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Blue Ridge Express

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Download links and information about Blue Ridge Express by Alan Munde. This album was released in 1994 and it belongs to Country, Songwriter/Lyricist genres. It contains 20 tracks with total duration of 51:02 minutes.

Artist: Alan Munde
Release date: 1994
Genre: Country, Songwriter/Lyricist
Tracks: 20
Duration: 51:02
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Tracks

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No. Title Length
1. Blue Ridge Express 1:43
2. Peaches and Cream 2:45
3. Leather Britches 3:36
4. Remington Ride 2:38
5. Darcy Farrow 1:47
6. Tennessee Wagoner 2:34
7. Dear Old Dixie 2:11
8. Meloon's Tune 3:11
9. Paddy on the Turnpike 3:29
10. The Earl of Broadfield 2:05
11. Sail Away Ladies 2:02
12. Munde's Child 2:36
13. Sleepy Eyed John 2:30
14. I Don't Love Nobody 2:44
15. Train to Mexico 2:41
16. Sally Johnson 2:44
17. Hank's Lonesome Cowdawg Blues 3:18
18. Doc's Riverboat Reel 1:46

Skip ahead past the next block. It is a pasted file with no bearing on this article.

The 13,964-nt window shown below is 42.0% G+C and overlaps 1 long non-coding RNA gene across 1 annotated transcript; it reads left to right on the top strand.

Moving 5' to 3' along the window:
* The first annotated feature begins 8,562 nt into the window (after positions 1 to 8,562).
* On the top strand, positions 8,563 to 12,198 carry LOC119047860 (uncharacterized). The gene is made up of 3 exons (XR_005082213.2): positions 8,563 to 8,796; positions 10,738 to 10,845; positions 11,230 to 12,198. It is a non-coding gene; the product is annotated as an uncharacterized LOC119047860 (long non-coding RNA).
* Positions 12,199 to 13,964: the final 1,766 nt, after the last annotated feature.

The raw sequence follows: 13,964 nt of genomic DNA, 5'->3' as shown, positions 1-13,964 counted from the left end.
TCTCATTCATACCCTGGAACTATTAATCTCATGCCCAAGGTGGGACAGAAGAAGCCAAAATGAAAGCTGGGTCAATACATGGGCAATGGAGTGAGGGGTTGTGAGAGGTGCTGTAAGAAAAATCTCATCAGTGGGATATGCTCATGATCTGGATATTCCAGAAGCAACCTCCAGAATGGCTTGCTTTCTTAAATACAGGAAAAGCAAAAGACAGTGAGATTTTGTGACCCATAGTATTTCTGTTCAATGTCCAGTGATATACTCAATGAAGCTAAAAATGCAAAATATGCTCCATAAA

19. Sabrosa 1:57
20. Sockeye 2:45

Details

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Blue Ridge Express is a wonderful compilation, consisting of the best cuts from bluegrass banjo player Alan Munde's three '70s solo albums on the Ridge Runner label. Recorded a few years after his stint as a touring member of country-rockers the Flying Burrito Brothers, the performances here are uniformly high energy. As a founding member of the pioneering bluegrass super group Country Gazette, Munde is credited as one of the first players to successfully combine the rhythmic drive of old school "Scruggs-style" banjo picking with the newer, fiddle-based melodic style propagated by younger folk-influenced players like Bill Keith. The resulting innovative style is displayed to great effect on Blue Ridge Express. Munde's playing is often pianistic in its stunning clarity, and his notes have a bright, yet full and round, timbre unmatched by just about any other banjoist. The choice of material here is wide-ranging, and Munde performs each tune with equal conviction, from the simple, oftcovered traditional-sounding melody of folkie Steve Gillette's "Darcy Farrow" to the straight-ahead jazz of Munde's original composition "Munde's Child." The recordings here are somewhat of a revelation in that their stylistic diversity — offering subtle hints of "new grass" to come — and Munde's purity of tone make him seem like a direct influence to later smooth players like guitarist David Grier.